It explains the original and significance of Huang-Lao Daoism, its history and fundamental characteristics, notably discussing the two sides of Huang-Lao, namely the role and function of Lao Zi and the Yellow Emperor, and discusses why the two can constitute a complementary relationship. It also provides a key study of the Mawangdui silk texts, bamboo slips of the Heng Xian, Fan Wu Liu Xing, considering both the theory of human Xing and of Qi.

The Spinster and the Prophet: Florence Deeks, H.G. Wells, and the Mystery of the Purloined Past by A. B. McKillop

English | February 28, 2001 | ISBN: 1551990474, 1854107577 | EPUB | 496 pages | 5.3 MB
The prolific novelist and social prophet H.G. Wells had a way with words, and usually he had his way with women. That is, until he encountered the feisty Toronto spinster Florence Deeks. In 1925 Miss Deeks launched a $500,000 lawsuit against Wells, claiming that in an act of “literary piracy,” Wells had somehow come to use her manuscript history of the world in the writing of his international bestseller The Outline of History , a work still in print today. Thus began one of the most sensational and extraordinary cases in Anglo-Canadian publishing and legal history.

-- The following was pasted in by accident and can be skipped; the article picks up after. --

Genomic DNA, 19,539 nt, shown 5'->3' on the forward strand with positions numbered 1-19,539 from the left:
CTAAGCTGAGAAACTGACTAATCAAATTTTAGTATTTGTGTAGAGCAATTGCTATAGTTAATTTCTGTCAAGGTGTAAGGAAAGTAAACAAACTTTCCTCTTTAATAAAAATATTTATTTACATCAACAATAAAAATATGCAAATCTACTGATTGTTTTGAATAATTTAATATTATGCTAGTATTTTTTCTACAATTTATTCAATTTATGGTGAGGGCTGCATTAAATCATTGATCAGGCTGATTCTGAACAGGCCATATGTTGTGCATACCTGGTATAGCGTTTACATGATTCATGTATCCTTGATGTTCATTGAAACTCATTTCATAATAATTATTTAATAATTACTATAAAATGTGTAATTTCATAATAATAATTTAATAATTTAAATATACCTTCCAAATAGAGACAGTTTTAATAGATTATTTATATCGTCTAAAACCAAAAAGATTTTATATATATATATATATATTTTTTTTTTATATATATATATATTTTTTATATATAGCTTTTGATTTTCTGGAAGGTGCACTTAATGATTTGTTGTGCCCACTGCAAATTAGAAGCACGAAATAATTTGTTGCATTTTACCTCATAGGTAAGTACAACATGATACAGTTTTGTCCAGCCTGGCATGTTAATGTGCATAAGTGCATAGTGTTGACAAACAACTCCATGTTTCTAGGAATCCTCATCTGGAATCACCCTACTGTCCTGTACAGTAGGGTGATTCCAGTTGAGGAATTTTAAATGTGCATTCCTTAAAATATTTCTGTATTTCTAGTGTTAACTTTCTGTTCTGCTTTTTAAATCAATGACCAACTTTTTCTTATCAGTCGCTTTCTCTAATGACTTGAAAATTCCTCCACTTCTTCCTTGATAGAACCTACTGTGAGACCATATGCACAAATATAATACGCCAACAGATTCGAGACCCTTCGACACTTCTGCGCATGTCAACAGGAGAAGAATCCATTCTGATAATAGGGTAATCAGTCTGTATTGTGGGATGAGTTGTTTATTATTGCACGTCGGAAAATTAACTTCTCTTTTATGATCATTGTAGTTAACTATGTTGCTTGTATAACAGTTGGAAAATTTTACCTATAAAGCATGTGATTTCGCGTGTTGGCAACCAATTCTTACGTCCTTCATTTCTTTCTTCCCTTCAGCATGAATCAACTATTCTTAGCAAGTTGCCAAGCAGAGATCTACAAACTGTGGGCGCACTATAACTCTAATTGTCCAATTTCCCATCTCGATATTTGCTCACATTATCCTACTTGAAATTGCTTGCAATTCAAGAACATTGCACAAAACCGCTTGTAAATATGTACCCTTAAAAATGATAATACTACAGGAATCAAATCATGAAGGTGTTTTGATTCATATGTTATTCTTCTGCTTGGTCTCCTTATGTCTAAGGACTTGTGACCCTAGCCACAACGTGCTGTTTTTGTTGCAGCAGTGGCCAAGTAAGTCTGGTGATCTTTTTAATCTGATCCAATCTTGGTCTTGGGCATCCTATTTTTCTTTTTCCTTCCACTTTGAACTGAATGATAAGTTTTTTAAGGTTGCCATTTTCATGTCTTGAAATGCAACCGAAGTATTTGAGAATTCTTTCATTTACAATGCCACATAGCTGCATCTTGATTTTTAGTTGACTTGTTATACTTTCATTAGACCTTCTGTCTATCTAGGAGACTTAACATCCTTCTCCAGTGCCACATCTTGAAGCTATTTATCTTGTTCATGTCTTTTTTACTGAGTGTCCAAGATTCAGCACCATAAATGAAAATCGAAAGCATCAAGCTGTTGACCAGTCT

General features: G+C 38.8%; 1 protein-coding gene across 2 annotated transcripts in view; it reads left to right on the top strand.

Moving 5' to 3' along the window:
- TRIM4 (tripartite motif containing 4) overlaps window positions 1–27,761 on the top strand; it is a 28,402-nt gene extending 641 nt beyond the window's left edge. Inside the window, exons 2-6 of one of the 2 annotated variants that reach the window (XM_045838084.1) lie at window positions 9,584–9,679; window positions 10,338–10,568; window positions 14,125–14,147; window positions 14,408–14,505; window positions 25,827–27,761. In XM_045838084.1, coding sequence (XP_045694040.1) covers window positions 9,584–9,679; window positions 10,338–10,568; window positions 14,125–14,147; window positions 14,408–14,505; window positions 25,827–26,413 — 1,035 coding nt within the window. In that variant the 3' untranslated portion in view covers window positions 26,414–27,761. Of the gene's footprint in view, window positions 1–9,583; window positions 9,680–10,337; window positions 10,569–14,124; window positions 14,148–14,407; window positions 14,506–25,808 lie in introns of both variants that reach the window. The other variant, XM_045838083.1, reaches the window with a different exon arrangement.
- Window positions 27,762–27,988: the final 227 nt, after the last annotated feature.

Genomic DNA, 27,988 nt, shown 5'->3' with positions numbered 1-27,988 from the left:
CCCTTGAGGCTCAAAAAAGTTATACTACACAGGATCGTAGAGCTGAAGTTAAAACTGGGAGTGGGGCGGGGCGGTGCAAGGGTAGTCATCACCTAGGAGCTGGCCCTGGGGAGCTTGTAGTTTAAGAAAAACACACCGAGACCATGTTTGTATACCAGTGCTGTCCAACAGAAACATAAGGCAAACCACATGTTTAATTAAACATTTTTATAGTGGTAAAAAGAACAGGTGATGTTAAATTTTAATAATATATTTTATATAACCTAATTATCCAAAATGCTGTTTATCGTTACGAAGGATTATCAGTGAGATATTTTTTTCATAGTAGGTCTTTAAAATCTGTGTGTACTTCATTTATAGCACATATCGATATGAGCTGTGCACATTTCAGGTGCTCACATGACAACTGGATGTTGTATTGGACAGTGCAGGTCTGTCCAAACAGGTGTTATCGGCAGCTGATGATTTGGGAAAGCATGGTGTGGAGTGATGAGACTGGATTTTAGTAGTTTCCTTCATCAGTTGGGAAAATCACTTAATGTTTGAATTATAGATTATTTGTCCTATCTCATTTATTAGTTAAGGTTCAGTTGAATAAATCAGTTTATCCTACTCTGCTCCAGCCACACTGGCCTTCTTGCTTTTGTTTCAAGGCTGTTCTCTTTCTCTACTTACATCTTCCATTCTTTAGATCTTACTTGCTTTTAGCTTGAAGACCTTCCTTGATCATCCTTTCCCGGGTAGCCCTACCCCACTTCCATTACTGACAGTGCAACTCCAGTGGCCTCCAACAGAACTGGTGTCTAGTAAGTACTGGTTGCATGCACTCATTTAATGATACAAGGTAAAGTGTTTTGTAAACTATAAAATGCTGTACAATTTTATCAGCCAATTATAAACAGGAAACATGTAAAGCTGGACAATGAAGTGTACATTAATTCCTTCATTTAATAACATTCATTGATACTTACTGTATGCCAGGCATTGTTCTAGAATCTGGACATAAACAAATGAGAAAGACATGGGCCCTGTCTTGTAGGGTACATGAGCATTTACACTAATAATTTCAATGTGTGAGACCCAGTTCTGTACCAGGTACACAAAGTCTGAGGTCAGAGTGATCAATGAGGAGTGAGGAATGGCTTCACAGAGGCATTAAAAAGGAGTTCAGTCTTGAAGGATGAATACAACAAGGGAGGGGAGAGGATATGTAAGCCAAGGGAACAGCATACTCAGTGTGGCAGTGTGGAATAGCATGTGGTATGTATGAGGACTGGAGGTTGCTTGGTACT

In this riveting literary whodunit, A.B. McKillop unfolds the parallel stories of two Edwardian figures and the ambition to capture the sweep of history that possessed them both: H.G. Wells was the celebrated writer of autobiographical fiction and futuristic fantasy who, at the end of the Great War, preached the need for a global world order. Florence Deeks was a modest teacher and amateur student of history who intended to correct traditional scholarship’s neglect by writing an account of civilization that stressed the contributions of women. Her manuscript was submitted to the venerable Macmillan Company in Canada but was rejected and never published. Wells’s opus, completed in an astonishingly short period, was released by the same firm in North America the year following.